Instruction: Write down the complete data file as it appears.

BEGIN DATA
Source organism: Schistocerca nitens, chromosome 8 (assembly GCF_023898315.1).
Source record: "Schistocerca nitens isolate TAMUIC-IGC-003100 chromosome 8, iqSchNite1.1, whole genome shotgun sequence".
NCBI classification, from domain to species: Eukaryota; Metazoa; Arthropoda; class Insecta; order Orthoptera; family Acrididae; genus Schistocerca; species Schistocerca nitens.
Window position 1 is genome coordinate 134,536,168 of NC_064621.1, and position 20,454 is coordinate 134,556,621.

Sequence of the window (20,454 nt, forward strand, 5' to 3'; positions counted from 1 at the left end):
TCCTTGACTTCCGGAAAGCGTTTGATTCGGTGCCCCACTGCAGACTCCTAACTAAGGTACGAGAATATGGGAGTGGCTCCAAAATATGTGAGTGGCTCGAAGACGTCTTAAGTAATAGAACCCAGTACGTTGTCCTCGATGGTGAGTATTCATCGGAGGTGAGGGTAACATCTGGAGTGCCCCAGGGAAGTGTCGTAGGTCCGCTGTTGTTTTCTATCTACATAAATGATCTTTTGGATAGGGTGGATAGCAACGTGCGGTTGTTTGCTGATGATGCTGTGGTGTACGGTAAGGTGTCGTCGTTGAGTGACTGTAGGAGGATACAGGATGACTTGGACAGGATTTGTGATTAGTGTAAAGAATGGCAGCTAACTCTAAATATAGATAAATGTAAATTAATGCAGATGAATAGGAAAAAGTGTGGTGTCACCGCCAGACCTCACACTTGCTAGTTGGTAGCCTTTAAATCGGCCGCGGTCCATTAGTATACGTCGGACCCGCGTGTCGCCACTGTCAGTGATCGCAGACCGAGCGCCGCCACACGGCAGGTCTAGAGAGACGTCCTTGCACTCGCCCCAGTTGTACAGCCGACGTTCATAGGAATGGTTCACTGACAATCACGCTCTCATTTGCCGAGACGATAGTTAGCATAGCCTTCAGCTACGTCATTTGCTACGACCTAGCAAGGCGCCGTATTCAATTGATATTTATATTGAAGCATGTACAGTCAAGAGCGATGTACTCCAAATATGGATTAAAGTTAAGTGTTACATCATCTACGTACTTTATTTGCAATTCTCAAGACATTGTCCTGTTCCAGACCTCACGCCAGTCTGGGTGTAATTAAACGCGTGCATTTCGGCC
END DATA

Source organism: Schistocerca nitens, chromosome 8 (assembly GCF_023898315.1).
Source record: "Schistocerca nitens isolate TAMUIC-IGC-003100 chromosome 8, iqSchNite1.1, whole genome shotgun sequence".
NCBI classification, from domain to species: Eukaryota; Metazoa; Arthropoda; class Insecta; order Orthoptera; family Acrididae; genus Schistocerca; species Schistocerca nitens.
Window position 1 is genome coordinate 134,536,168 of NC_064621.1, and position 20,454 is coordinate 134,556,621.

Sequence of the window (20,454 nt, forward strand, 5' to 3'; positions counted from 1 at the left end):
TCCTTGACTTCCGGAAAGCGTTTGATTCGGTGCCCCACTGCAGACTCCTAACTAAGGTACGAGAATATGGGAGTGGCTCCAAAATATGTGAGTGGCTCGAAGACGTCTTAAGTAATAGAACCCAGTACGTTGTCCTCGATGGTGAGTATTCATCGGAGGTGAGGGTAACATCTGGAGTGCCCCAGGGAAGTGTCGTAGGTCCGCTGTTGTTTTCTATCTACATAAATGATCTTTTGGATAGGGTGGATAGCAACGTGCGGTTGTTTGCTGATGATGCTGTGGTGTACGGTAAGGTGTCGTCGTTGAGTGACTGTAGGAGGATACAGGATGACTTGGACAGGATTTGTGATTAGTGTAAAGAATGGCAGCTAACTCTAAATATAGATAAATGTAAATTAATGCAGATGAATAGGAAAAAGTGTGGTGTCACCGCCAGACCTCACACTTGCTAGTTGGTAGCCTTTAAATCGGCCGCGGTCCATTAGTATACGTCGGACCCGCGTGTCGCCACTGTCAGTGATCGCAGACCGAGCGCCGCCACACGGCAGGTCTAGAGAGACGTCCTTGCACTCGCCCCAGTTGTACAGCCGACGTTCATAGGAATGGTTCACTGACAATCACGCTCTCATTTGCCGAGACGATAGTTAGCATAGCCTTCAGCTACGTCATTTGCTACGACCTAGCAAGGCGCCGTATTCAATTGATATTTATATTGAAGCATGTACAGTCAAGAGCGATGTACTCCAAATATGGATTAAAGTTAAGTGTTACATCATCTACGTACTTTATTTGCAATTCTCAAGACATTGTCCTGTTCCAGACCTCACGCCAGTCTGGGTGTAATTAAACGCGTGCATTTCGGCC